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Previously occupied home sales fall as housing market struggles

A for sale sign stands outside a home in Springfield, Ill. Sales of previously occupied homes fell 5.1 percent in June, the National Association of Realtors reported Thursday. (AP Photo by Seth Perlman)

A for sale sign stands outside a home in Springfield, Ill. Sales of previously occupied homes fell 5.1 percent in June, the National Association of Realtors reported Thursday. (AP Photo by Seth Perlman)

By Alan Zibel
AP Real Estate Writer

Washington — Sales of previously occupied homes fell in June and are expected to keep sinking, indicating that the housing market’s troubles are likely to drag on the economic recovery.

Sales fell 5.1 percent to a seasonally adjusted annual rate of 5.37 million, the National Association of Realtors reported Thursday. Economists polled by Thomson Reuters had expected sales of 5.18 million.

The report counts home sales once a deal closes. Last month’s report captured some buyers receiving federal tax credits of up to $8,000 that boosted sales this year. Buyers initially had to close their purchases by June 30, but Congress extended the deadline to the end of September.

Since the tax credits expired, the number of people buying homes has fallen sharply, despite lower prices and the lowest mortgage rates in decades. The situation has been worsened by high unemployment, tight lending standards and rising foreclosures.

“The economy and the housing market are going to remain stagnant for a long time,” said Sam Khater, senior economist at real estate data provider CoreLogic. “There’s nothing that’s going to propel sales anytime soon. It’s all about jobs and income growth.”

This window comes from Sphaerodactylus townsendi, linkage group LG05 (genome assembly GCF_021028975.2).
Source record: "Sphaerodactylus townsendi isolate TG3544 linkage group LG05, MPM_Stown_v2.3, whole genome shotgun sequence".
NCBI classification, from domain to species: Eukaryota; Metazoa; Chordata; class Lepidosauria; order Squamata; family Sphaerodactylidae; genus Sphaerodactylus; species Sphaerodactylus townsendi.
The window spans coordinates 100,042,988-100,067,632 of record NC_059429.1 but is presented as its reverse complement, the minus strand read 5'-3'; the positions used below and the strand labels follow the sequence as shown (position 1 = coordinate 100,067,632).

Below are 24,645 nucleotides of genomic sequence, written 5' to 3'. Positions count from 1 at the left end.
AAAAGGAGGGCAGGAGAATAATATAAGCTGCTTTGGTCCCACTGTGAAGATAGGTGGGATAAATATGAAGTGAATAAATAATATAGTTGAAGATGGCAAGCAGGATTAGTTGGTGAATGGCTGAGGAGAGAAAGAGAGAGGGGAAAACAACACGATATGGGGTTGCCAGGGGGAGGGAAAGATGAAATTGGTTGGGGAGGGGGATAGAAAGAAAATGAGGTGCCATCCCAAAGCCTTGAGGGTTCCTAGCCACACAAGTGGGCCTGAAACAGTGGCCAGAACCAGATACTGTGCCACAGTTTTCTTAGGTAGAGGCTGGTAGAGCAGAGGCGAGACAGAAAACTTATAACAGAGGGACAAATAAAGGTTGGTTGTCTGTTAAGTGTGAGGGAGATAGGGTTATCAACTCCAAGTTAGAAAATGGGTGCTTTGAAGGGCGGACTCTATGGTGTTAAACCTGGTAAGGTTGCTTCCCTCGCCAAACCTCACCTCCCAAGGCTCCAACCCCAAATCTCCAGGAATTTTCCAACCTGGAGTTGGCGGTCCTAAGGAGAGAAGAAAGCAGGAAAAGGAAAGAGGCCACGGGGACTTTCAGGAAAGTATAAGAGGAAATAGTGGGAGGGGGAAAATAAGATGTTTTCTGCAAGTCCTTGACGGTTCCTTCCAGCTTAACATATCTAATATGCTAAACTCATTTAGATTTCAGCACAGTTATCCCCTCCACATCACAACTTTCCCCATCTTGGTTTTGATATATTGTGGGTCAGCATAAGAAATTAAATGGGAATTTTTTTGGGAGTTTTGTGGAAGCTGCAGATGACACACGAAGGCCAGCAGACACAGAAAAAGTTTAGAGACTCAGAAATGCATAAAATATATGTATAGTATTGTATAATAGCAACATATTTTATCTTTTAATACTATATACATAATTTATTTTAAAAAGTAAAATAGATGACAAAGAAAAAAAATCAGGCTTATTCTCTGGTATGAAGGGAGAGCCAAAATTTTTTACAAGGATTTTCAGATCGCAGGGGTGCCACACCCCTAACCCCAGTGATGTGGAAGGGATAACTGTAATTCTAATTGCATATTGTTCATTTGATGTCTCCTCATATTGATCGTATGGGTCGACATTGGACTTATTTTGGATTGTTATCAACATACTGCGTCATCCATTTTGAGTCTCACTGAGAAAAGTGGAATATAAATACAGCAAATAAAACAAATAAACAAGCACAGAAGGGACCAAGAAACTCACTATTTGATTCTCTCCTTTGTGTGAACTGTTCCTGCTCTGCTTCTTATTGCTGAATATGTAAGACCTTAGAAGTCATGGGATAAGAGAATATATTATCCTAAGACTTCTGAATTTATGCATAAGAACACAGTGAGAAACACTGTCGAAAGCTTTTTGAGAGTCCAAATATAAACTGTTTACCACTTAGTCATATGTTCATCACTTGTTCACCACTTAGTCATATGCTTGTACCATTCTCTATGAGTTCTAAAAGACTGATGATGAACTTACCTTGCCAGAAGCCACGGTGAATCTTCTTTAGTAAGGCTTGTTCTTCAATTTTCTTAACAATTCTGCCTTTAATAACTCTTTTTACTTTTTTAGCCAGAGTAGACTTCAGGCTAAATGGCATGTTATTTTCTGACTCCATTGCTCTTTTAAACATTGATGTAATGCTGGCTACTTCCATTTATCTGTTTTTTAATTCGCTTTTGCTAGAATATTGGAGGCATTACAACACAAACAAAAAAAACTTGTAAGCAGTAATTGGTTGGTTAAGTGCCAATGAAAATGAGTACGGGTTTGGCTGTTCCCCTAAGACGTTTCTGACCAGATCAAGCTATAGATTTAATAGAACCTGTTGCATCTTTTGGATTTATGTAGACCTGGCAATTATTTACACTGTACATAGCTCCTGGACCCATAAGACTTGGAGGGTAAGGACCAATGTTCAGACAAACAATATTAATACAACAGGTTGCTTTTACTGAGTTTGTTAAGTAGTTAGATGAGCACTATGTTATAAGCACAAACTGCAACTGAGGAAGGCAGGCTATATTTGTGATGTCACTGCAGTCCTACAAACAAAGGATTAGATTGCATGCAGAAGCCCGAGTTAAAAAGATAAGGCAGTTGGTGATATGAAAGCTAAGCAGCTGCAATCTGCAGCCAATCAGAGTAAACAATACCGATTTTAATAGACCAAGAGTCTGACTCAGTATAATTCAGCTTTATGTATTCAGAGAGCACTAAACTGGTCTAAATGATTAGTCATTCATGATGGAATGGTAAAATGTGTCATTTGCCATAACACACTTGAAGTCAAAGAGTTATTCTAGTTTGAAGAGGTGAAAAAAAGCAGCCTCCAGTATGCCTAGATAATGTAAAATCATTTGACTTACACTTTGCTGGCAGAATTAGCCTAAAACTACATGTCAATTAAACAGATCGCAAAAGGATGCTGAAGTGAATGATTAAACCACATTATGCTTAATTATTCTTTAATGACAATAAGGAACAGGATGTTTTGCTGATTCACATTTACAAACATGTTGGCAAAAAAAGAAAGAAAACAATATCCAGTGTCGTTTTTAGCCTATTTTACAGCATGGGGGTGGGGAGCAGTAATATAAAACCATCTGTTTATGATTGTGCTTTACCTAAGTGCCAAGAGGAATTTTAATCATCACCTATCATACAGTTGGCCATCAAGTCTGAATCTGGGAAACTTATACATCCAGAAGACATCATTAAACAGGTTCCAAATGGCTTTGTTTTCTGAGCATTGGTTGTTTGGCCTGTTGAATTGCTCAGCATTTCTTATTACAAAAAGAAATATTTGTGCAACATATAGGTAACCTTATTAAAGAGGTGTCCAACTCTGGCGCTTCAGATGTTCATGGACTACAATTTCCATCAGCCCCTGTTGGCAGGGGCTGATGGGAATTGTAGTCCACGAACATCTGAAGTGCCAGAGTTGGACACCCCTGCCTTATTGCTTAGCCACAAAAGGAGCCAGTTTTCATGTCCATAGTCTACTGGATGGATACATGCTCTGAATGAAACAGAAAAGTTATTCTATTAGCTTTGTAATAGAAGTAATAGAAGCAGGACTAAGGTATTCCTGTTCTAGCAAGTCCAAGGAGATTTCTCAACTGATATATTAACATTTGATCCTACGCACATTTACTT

Many homeowners are unable to move because they owe more on their properties than their mortgages are worth. That means they haven’t been able to take advantage of the lowest mortgage rates in decades.

The average rate for 30-year fixed loans this week was 4.56 percent, down from 4.57 last week, mortgage company Freddie Mac reported Thursday. That’s the lowest since Freddie Mac began tracking rates in 1971.

The last time home loan rates were lower was during the 1950s, when most mortgages lasted just 20 or 25 years.

As sales have slowed, the supply of unsold homes on the market has risen 2.5 percent to nearly 4 million. That’s a nearly nine-month supply at the current sales pace, the highest level since August. It compares with a healthy level of about six months.

Sales are likely to keep falling for three to four months, said Lawrence Yun, the Realtors’ chief economist. That would likely boost the supply of unsold homes to more than 10 months for the first time since the spring of 2009. And it could push down home prices.

“It’s still a fragile situation in the housing market,” Yun said.

Home sales are down 26 percent from the peak — 7.25 million in September 2005. But they have climbed 19 percent from the low of 4.5 million hit in January 2009 — the lowest level of the recession.

With the tax credit gone, sales could fall below that level in the coming months, before inching up in the fall, said Credit Suisse economist Jonathan Basile. Consumers’ fear about the economy is the main reason.

“They believe they’re going to earn less money,” Basile said. “When your income expectations are negative, you’re going to be more cautious with your money.”

The drop in June sales was led by a more than 9 percent decline from a month earlier in the West. Sales were down 7.5 percent in the Midwest and down 6.5 percent in the South. But they rose nearly 8 percent in the Northeast.

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